Social Media Tips for Assault and Domestic Violence Survivors

Sharing is caring!

Social Media Tips for Assault and Domestic Violence Survivors
What can you do to build your author platform if you’re a survivor of domestic violence or rape?

It’s not an uncommon question. Consider these facts from the National Coalition Against Domestic Violence:

  • One in every four women will experience domestic violence in her lifetime
  • An estimated 1.3 million women are victims of physical assault by an intimate partner each year.
  • Females who are 20 – 24 years of age are at the greatest risk of nonfatal intimate partner violence.
  • Almost one-third of female homicide victims that are reported in police records are killed by an intimate partner.

Last year I met a writer who was being stalked. Recently, a domestic violence survivor contacted me, asking for my advice. While attending a conference, a rape survivor asked me a similar question.

If you or someone you know is also in this situation, call 1-800-799-7233. When an author is a sexual assault or domestic violence survivor who want to build a marketing platform, I have these strategies to consider.

Pen Names

The easiest strategy is to create a pen name. Even authors who don’t have a sexual assault in their backgrounds sometimes use pen names.

Either they want to use their maiden names as their author name or they might be public school teachers who write romance or erotic novels and don’t want their principals to discover their books.

Keep reading more additional strategies.

How to Protect Your Identity on Facebook

If you don’t want an abuser to contact you or see your status updates and you don’t want to use a pen name, then I don’t recommend having a Facebook page. Instead, focus on building your profile and tightening your privacy settings.

Your first step will be to block the abuser. Go to your news feed (the Home tab) and click on Settings.


On the left column, select Blocking to block the user you don’t want to have any contact with.

Screen Shot 2015-01-04 at 7.45.29 AM

Next, navigate to the settings under Privacy.

Facebook privacy settings

Here, you’ll want to check these sections:

  • Who can see your future posts?
  • Review all your posts and things you’re tagged in.
  • Limit the audience for posts you’ve shared with friends off friends or Public?
  • Who can send you friend requests?
  • Who can look you up using the email address you provided?
  • Who can look you up using the phone number you provided?
  • Do you want search engines outside of Facebook to link to your profile?

You’re going to want to establish strict filtering on these sections. Here’s an example of my settings under these headings:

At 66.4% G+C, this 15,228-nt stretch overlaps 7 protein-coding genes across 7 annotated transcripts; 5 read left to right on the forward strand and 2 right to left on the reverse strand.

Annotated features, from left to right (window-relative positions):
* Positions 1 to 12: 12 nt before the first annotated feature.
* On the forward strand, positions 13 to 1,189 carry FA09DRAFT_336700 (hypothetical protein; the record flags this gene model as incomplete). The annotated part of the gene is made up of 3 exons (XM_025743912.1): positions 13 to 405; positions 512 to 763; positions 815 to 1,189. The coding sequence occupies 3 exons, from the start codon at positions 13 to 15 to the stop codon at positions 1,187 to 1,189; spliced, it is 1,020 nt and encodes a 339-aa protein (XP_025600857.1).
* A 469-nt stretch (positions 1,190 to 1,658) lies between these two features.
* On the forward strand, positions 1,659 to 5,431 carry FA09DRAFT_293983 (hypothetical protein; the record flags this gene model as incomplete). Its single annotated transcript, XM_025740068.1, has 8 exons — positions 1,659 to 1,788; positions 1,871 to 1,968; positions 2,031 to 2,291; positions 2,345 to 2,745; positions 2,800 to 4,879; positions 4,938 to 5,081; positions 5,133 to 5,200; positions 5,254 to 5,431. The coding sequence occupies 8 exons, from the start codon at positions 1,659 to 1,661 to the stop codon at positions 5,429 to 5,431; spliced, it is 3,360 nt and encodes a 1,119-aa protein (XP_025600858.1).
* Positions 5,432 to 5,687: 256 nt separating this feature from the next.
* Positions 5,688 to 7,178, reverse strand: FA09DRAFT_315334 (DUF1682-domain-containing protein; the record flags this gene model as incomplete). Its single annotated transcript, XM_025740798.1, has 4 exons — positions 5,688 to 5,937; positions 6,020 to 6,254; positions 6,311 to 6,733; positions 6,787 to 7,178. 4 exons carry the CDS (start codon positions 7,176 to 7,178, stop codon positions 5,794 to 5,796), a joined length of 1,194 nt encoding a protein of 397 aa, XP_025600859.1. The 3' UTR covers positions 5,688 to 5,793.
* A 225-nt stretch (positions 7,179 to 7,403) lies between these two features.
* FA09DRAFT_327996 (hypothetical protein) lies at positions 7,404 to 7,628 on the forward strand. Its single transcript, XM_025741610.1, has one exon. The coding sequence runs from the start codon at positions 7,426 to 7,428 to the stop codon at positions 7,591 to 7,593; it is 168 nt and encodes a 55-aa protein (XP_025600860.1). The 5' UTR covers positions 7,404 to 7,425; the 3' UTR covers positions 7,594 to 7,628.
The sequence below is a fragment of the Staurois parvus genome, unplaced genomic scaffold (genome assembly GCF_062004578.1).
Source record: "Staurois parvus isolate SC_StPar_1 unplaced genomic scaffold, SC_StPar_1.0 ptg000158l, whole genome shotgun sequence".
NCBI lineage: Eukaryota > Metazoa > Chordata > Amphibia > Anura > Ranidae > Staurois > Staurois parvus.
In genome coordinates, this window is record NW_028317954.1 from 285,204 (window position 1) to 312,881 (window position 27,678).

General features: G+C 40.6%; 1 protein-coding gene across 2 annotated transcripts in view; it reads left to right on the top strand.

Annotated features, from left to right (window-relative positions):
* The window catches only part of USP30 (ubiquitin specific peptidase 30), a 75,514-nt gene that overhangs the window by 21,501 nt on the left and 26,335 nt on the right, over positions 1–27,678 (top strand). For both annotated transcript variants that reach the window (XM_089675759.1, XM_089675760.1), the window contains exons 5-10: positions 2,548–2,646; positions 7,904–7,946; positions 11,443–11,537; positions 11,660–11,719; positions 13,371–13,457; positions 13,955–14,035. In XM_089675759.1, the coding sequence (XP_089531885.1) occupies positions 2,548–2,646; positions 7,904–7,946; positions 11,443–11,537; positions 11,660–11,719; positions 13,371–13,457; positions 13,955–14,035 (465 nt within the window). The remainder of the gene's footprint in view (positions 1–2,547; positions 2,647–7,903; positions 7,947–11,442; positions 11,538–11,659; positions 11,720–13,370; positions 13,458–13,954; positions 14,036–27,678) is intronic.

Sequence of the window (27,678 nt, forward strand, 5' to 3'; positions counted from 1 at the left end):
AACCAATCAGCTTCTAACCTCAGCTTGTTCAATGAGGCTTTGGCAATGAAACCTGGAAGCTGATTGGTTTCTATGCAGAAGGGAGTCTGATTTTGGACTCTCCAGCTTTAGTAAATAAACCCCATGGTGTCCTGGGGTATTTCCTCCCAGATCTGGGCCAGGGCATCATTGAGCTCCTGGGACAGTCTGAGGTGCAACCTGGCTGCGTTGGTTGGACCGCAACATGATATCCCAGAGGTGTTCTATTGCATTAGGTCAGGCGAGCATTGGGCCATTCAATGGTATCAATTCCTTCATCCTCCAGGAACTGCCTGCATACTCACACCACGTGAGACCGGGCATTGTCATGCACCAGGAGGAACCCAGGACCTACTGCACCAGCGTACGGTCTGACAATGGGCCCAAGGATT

There were times when I had very strict settings due to the fact that a few unsavory types almost ruined Facebook for me. So there may be times when you’ll want to be strict, and other times when you’ll feel safe enough to loosen the settings.

Go with your comfort level and what makes you feel safest.

Now check out the box titled “Who can look you up using the email address you provided?” If the abuser has access to your email address, make sure you filter is as strict as possible.

Remember, sometimes, it’s just not the former abuser who is bothersome but his current wife, girlfriend, or buddies. I’m liberal in this section because I want to be found on the Web but if you are avoiding a stalker, I would recommend stringent controls here.

Twitter and Privacy Controls

Twitter is tricky when it comes to privacy. Click on your avatar and then on settings. Then click on “Security and privacy from the menu on the left.”

Screen Shot 2015-01-04 at 8.03.14 AM

These are your options under Privacy:

Twitter privacy settings

My settings are fairly strict.

However, instead of protecting your tweets, which will make being on Twitter pointless, your best strategy is to assume a false identity. As an author, this will mean using a pen name.

And instead of using a profile picture of yourself, you’ll have to do something else, which I hate to say but if your safety is at stake, take that added precaution.

There are quite a few domestic violence survivors on Twitter who use false identities and false avatars.

Here again, your comfort level will determine how stringent your settings are. Do you want to allow others to tag in your tweets and images? As you can see, I don’t add a location to my tweets because I don’t feel this is a safe setting for women or teens.

On other social media platforms that you use, go to the settings feature and make your privacy settings as strict as you need to.

Using social media as a survivor isn’t easy, but with the right precautions it can be done.

Social Media Just for Writers is now just $1.99! But the sale price won’t last forever so get your copy now! It includes a chapter on blogging.

Social Media Just for Writers 2nd Edition

Well written, well researched – well thought out. This book is a must have!

Ryshia Kennie 

Frances CaballoAuthor of this blogFrances Caballo is an author and social media strategist and manager for writers. She wrote several social media books including Social Media Just for Writers and The Author’s Guide to Goodreads. Her focus is on helping authors surmount the barriers that keep them from flourishing online, building their platform, and finding new readers. Her clients have included authors of every genre and writers’ conferences. Not sure how you’re doing online? Sign up for her free email course.

Practical tips for marketing your books on the social web

Sharing is caring!

Speak Your Mind